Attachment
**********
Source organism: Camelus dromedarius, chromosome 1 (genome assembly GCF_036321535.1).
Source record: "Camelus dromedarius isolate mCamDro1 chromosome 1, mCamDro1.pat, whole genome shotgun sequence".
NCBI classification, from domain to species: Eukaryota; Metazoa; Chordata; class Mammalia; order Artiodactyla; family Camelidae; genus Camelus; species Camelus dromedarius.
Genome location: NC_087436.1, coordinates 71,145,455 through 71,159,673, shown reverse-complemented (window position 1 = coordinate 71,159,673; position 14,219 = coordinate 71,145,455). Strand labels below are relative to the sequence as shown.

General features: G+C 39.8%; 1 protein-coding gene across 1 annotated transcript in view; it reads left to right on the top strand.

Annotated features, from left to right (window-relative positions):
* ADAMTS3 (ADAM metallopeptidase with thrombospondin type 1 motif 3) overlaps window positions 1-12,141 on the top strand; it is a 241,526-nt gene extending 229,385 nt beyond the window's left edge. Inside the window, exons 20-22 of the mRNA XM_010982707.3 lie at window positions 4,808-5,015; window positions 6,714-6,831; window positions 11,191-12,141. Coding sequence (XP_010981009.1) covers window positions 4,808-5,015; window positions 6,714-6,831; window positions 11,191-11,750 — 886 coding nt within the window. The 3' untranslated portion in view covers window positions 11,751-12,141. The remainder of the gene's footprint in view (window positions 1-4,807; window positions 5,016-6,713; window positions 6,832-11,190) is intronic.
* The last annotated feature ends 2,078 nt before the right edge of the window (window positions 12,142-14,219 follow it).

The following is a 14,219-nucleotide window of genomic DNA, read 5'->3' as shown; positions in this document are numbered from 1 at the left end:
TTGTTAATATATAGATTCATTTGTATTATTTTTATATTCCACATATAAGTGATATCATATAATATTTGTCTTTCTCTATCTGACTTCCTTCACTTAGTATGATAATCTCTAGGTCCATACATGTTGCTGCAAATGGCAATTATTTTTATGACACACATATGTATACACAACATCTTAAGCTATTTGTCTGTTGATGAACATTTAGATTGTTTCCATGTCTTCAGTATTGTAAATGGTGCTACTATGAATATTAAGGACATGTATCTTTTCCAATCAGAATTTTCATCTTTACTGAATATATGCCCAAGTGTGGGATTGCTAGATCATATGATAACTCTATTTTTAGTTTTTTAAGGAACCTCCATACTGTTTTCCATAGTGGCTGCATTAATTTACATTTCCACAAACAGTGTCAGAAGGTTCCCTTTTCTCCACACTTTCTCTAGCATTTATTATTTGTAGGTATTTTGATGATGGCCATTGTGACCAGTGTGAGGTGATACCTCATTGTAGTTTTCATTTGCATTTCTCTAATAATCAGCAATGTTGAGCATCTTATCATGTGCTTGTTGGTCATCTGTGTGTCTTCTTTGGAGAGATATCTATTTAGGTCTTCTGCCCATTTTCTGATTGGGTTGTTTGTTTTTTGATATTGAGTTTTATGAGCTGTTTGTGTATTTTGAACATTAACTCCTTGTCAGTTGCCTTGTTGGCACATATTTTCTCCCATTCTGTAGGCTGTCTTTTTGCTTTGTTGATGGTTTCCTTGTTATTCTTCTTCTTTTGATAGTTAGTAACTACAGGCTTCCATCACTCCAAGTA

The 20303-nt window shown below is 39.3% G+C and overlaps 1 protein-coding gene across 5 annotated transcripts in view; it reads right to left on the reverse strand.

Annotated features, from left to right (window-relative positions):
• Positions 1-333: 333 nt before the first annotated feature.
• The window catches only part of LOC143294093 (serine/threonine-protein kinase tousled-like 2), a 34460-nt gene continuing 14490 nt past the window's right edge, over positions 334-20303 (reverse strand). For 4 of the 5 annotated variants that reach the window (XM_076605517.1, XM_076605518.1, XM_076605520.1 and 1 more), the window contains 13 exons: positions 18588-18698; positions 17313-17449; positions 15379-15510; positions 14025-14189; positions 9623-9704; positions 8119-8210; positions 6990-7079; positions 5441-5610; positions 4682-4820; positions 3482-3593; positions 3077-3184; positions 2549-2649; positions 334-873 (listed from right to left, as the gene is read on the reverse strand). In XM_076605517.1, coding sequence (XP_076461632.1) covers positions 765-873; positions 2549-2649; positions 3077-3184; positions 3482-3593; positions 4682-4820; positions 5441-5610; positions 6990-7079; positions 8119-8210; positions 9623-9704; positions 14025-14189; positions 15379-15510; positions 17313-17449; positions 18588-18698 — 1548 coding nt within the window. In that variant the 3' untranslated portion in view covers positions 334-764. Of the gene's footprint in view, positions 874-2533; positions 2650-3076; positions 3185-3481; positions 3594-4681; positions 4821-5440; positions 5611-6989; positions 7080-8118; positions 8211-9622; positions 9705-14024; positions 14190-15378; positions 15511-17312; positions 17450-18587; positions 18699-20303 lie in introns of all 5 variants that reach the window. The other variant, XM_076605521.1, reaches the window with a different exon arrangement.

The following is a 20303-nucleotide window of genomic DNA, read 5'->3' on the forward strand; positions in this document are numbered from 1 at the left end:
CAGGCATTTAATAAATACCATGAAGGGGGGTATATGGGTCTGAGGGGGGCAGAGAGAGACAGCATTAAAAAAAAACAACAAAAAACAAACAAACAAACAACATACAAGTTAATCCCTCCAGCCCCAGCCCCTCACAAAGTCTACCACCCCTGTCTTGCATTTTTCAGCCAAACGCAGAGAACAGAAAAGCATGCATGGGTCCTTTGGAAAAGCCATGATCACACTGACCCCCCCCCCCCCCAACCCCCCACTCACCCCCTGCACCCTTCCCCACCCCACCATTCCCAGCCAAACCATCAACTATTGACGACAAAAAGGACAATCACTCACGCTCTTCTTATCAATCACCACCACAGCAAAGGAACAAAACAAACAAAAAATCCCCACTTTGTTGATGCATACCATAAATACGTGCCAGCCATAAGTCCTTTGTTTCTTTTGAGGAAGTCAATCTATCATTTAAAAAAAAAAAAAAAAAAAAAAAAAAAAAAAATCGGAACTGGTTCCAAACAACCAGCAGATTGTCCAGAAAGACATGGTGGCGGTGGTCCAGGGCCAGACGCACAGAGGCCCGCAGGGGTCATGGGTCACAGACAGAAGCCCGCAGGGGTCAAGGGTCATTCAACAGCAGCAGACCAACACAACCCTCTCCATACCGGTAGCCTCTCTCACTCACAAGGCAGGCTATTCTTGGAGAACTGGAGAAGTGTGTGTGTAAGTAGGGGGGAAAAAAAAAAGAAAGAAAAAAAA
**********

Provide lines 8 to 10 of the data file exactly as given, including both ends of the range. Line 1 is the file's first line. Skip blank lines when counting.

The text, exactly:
* The last annotated feature ends 2,078 nt before the right edge of the window (window positions 12,142-14,219 follow it).

The following is a 14,219-nucleotide window of genomic DNA, read 5'->3' as shown; positions in this document are numbered from 1 at the left end:
TTGTTAATATATAGATTCATTTGTATTATTTTTATATTCCACATATAAGTGATATCATATAATATTTGTCTTTCTCTATCTGACTTCCTTCACTTAGTATGATAATCTCTAGGTCCATACATGTTGCTGCAAATGGCAATTATTTTTATGACACACATATGTATACACAACATCTTAAGCTATTTGTCTGTTGATGAACATTTAGATTGTTTCCATGTCTTCAGTATTGTAAATGGTGCTACTATGAATATTAAGGACATGTATCTTTTCCAATCAGAATTTTCATCTTTACTGAATATATGCCCAAGTGTGGGATTGCTAGATCATATGATAACTCTATTTTTAGTTTTTTAAGGAACCTCCATACTGTTTTCCATAGTGGCTGCATTAATTTACATTTCCACAAACAGTGTCAGAAGGTTCCCTTTTCTCCACACTTTCTCTAGCATTTATTATTTGTAGGTATTTTGATGATGGCCATTGTGACCAGTGTGAGGTGATACCTCATTGTAGTTTTCATTTGCATTTCTCTAATAATCAGCAATGTTGAGCATCTTATCATGTGCTTGTTGGTCATCTGTGTGTCTTCTTTGGAGAGATATCTATTTAGGTCTTCTGCCCATTTTCTGATTGGGTTGTTTGTTTTTTGATATTGAGTTTTATGAGCTGTTTGTGTATTTTGAACATTAACTCCTTGTCAGTTGCCTTGTTGGCACATATTTTCTCCCATTCTGTAGGCTGTCTTTTTGCTTTGTTGATGGTTTCCTTGTTATTCTTCTTCTTTTGATAGTTAGTAACTACAGGCTTCCATCACTCCAAGTA